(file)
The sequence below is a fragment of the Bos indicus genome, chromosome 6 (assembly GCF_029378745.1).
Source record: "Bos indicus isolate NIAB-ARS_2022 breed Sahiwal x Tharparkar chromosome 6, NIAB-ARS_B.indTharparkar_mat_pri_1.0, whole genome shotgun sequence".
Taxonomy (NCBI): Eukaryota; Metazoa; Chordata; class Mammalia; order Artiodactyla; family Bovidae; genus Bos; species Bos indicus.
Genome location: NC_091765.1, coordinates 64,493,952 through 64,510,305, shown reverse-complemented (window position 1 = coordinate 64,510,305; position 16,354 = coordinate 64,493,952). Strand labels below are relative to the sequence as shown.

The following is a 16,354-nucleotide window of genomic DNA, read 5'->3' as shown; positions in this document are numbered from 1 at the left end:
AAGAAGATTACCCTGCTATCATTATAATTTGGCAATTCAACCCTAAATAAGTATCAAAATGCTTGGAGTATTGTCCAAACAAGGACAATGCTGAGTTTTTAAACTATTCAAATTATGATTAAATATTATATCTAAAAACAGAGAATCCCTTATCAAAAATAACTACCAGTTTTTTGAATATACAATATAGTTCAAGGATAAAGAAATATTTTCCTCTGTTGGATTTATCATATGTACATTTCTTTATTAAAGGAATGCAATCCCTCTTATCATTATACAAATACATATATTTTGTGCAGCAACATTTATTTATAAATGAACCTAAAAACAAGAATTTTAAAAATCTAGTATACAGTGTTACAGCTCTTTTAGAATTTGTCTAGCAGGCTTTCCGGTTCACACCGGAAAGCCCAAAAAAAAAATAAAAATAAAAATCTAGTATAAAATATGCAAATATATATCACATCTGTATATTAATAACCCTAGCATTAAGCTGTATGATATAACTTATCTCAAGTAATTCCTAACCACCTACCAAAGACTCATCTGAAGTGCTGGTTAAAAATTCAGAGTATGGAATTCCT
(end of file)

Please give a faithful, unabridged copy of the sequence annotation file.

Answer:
The sequence below is a fragment of the Bos indicus genome, chromosome 6 (assembly GCF_029378745.1).
Source record: "Bos indicus isolate NIAB-ARS_2022 breed Sahiwal x Tharparkar chromosome 6, NIAB-ARS_B.indTharparkar_mat_pri_1.0, whole genome shotgun sequence".
Taxonomy (NCBI): Eukaryota; Metazoa; Chordata; class Mammalia; order Artiodactyla; family Bovidae; genus Bos; species Bos indicus.
Genome location: NC_091765.1, coordinates 64,493,952 through 64,510,305, shown reverse-complemented (window position 1 = coordinate 64,510,305; position 16,354 = coordinate 64,493,952). Strand labels below are relative to the sequence as shown.

The following is a 16,354-nucleotide window of genomic DNA, read 5'->3' as shown; positions in this document are numbered from 1 at the left end:
AAGAAGATTACCCTGCTATCATTATAATTTGGCAATTCAACCCTAAATAAGTATCAAAATGCTTGGAGTATTGTCCAAACAAGGACAATGCTGAGTTTTTAAACTATTCAAATTATGATTAAATATTATATCTAAAAACAGAGAATCCCTTATCAAAAATAACTACCAGTTTTTTGAATATACAATATAGTTCAAGGATAAAGAAATATTTTCCTCTGTTGGATTTATCATATGTACATTTCTTTATTAAAGGAATGCAATCCCTCTTATCATTATACAAATACATATATTTTGTGCAGCAACATTTATTTATAAATGAACCTAAAAACAAGAATTTTAAAAATCTAGTATACAGTGTTACAGCTCTTTTAGAATTTGTCTAGCAGGCTTTCCGGTTCACACCGGAAAGCCCAAAAAAAAAATAAAAATAAAAATCTAGTATAAAATATGCAAATATATATCACATCTGTATATTAATAACCCTAGCATTAAGCTGTATGATATAACTTATCTCAAGTAATTCCTAACCACCTACCAAAGACTCATCTGAAGTGCTGGTTAAAAATTCAGAGTATGGAATTCCT